DRIVEN: An Innkeeper’s Journal

A masterful guitarist plays in a small theater in the foothills of the Berkshires on a cold, foggy winter night, a singer songwriter performs in a church in a small town in Maine, and a little known writer finds inspiration in their music, words, dedication to craft, and drive.

Some days it’s hard to come by, this desire to sit down and fill the blank page with words. I feel I am writing in obscurity. Who really cares? It’s not easy finding readers when you don’t have a big time New York publisher selling your books. Every sale is hard earned. Most of the time I have only myself to lean on.

Two weeks ago a reader sent an email to say she finished The Reverse Commute and really enjoyed it. I thanked her and mentioned the other books. She replied, “I do plan on reading your other books, just reading a HORRIBLE and LONG book club book right now.” I suggested she recommend Life Is All This at her next meeting and asked if she would write an Amazon review, they are so hard to come by. I hate begging but she kindly wrote the review and it’s sweet and honest.

Last week the innkeepers took a vacation. We went to Maine to visit Bob Whear, a fellow innkeeper and friend of Adam Ezra. We first met Bob and his wife Sherry when they visited our inn the night Adam played at Infinity Hall. Now Adam was visiting  Bob’s inn and playing in Damariscotta at a church down the road.

On a dark street under a sky filled with stars, Orion led the way to the church that is now the home and art studio of George Mason. His large relief tapestries hang on the walls where people once worshiped. Tables were set for a community dinner of lasagna, salad, and brownie sundaes and Adam took the stage in front of one of George’s tapestries.

Church stage

Adam is amazing and I have written about him before. Tonight he was playing solo, getting folked as he calls these house tours he has embarked on. Each song began with a story. An unheated basement he lived in rent free, Thanksgiving with his girlfriend’s family in Nebraska. The drive to make music for a living even though he was making little money doing it was stronger than material possessions and swank living quarters. He’s real and honest and his passion for writing and playing music touched everyone in the room that night, many of whom were seeing him for the very first time.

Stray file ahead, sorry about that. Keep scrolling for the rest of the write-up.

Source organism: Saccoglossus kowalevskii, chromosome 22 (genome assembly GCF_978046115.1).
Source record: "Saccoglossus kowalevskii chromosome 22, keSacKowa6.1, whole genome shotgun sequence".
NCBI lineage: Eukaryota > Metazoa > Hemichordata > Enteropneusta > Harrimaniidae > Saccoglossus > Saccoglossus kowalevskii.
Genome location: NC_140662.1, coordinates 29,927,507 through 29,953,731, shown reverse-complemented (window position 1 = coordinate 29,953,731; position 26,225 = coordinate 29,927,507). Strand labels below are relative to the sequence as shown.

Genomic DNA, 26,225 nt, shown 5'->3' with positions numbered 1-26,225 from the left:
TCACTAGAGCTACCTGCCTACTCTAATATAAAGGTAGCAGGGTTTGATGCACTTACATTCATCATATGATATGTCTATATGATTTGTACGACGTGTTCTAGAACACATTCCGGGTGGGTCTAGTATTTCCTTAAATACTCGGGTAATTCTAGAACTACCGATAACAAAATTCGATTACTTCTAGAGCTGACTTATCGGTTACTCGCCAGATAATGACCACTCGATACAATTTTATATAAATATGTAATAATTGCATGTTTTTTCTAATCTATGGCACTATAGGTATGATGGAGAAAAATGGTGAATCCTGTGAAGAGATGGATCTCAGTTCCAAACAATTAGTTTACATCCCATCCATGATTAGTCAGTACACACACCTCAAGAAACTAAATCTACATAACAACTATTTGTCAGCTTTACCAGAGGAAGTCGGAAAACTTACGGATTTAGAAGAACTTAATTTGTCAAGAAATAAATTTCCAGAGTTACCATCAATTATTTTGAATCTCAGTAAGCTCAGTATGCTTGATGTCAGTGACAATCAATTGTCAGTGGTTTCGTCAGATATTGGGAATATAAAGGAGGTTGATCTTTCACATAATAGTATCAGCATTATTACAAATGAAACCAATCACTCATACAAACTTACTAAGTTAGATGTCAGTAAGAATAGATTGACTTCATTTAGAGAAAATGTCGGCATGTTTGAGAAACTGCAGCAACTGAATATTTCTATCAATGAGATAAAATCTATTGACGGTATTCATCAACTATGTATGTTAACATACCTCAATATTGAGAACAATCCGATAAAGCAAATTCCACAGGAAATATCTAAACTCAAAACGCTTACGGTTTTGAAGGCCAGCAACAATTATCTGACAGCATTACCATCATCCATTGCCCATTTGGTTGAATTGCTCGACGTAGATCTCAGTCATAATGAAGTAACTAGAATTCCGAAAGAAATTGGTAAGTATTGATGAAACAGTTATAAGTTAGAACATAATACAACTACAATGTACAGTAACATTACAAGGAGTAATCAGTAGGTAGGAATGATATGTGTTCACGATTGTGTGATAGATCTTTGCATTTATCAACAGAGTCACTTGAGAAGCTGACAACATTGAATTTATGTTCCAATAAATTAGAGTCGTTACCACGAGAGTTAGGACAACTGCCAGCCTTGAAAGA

Last night we were back at Infinity Hall to enjoy the music of Johnny A playing some amazing guitar on his hollow bodied Gibson. This guy is so good at what he does the Gibson Custom Guitar company designed a guitar in his name and it is one of the company’s most successful signature models.

Rick Gembar, the senior VP of Gibson Guitars said this about Johnny A: “Creating an artist signature model guitar is not something we take lightly. But sometimes a player comes along who is not only a musical innovator and artist of the highest-caliber, but has innovative ideas about designing a totally new instrument. And that’s Johnny, who just knocked us off our feet.”